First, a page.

Income inequality has a detrimental effect upon the whole of a nation’s interests. Raising or lowering minimum wages has a nearly immeasurable effect upon these interests and does nothing to correct the mechanisms of continuing inequality.

  • Anthony

    The immorality of…. A cause for real income/capital/minimum wage U.S. discussion: “since the 1950s Americans living in non-metropolitan counties have had a higher rate of poverty than those living in metropolitan areas.” See:’t-talking-about-rural-poverty

    • Jim__L

      Is “poverty” in this case measured in purchasing power parity, or a simple number? In a rural area you could live very comfortably on an income that would leave you impoverished in Silicon Valley.

      • Anthony

        If you read article, you know no mention of PPP (economically speaking) inferred. But the poverty identified Res ipsa loquitur and conforms with idea of post.

  • Episteme

    In our view, the right to work—to enjoy the fruits of one’s own labor—is a core part of human dignity. A “moral” public policy would be aimed at ensuring that as many people as possible are able to find jobs. Even if those jobs pay poorly, they provide skills and experience that allow people to command higher wages in the future. And of course, there is room for programs like the Earned Income Tax Credit to enhance the income of low-wage workers and ensure that working people have some level of material security.

    I think that that’s very well put. And I say that as someone who myself makes less than $15/hr (in a white-collar job, no less). However, what I’ve ended up doing – thanks, I imagine, to being more educated in economics than most others in this range – was start from Day One to invest anything extra I had in dividend-yielding instruments and the like (since we’re in an environment where bank savings yield no interest) rather than being spent on luxuries. After more than a decade of that, I’ve been slowly moving money back and forth in accounts and using that invested income built off a low base wage to accrue the money that I’ve used toward things like supplementing rent and paying for tuition (which is hilarious when I’m in class with professors and well-paid other students who are bad-mouthing capitalism when the literal definition of capitalism has allowed me to even afford to take the class).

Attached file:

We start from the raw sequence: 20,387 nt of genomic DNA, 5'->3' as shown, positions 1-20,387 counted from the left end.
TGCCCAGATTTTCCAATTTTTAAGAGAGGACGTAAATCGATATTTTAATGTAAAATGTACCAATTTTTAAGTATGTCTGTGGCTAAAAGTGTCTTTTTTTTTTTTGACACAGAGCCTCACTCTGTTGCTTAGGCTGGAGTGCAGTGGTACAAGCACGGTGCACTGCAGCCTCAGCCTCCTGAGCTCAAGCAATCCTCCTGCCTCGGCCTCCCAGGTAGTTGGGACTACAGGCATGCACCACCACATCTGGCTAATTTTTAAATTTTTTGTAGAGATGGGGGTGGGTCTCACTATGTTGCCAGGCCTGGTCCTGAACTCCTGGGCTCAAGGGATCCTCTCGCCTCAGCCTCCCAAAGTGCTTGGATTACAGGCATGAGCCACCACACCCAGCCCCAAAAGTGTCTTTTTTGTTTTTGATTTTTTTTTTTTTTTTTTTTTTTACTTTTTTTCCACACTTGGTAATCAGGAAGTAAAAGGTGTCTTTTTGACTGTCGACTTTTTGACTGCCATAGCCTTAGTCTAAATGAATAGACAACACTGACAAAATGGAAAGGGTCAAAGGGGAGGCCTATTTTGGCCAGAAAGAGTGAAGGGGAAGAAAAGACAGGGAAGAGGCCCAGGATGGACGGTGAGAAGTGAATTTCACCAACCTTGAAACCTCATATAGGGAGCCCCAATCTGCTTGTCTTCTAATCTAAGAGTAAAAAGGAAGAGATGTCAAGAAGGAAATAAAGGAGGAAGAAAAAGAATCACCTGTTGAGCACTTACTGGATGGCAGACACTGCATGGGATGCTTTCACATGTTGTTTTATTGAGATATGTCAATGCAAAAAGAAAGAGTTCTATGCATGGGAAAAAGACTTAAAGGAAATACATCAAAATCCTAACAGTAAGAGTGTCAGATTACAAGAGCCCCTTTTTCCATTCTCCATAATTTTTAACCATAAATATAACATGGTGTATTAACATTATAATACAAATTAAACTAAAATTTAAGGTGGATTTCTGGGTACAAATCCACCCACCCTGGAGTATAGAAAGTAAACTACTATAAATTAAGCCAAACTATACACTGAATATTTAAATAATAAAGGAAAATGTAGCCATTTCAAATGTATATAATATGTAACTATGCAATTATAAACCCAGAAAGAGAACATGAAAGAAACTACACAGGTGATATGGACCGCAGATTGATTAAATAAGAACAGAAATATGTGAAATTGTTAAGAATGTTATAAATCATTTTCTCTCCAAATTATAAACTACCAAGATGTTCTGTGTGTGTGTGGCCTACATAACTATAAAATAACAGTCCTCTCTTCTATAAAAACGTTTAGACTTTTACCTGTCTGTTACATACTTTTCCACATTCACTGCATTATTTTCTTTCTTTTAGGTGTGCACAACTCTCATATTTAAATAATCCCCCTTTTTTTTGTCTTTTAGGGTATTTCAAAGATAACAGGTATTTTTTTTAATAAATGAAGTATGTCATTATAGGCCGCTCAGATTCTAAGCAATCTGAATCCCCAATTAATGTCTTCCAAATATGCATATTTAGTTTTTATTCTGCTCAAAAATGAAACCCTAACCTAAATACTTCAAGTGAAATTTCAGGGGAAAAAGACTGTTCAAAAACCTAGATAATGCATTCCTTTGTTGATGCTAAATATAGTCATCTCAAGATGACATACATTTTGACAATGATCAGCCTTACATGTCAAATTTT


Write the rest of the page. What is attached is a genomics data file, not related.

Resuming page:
We have these weird capital-labor split in our minds, as if even the least Marxist among us can’t help but use that discourse. Meanwhile, we have an economy where the wealthy don’t just sit on their butts exploiting things but work crazy hours (if anything, part of the problem in unequal income is that top-level folks have the opportunity to do a lot more paying work – in addition to being paid more for work – than those trying to dream of forty hours scheduled in a post-ACA world) while we nevertheless don’t help the lower tier properly invest money (people complain about the loss of pensions and the lack of 401(k)s, but even low-level people can put small amounts away in IRAs and dividend stocks like I’ve done and see compounding effects very quickly). I sometimes wonder if regulations such as ones that refunded brokerage fees for small investors to get people into the market would see a jump in real wealth (especially coupled with other investment-based reforms that we need but are politically less popular because they aren’t enough poor-to-middle-class folks investing). As we move further into the information age, we need to have people take control of their financial destinies and help create wealth rather than just redistribute it. Teaching labor to become small capitalists as a way to grow their wealth (and making that process easier through reforms) is a good way to do that. If I can act disciplined enough to move bits of savings into the market each month of so to put me through grad school without any loans when I get paid under $15/hr, other folks can use the same strategy to supplement the money they need for their families.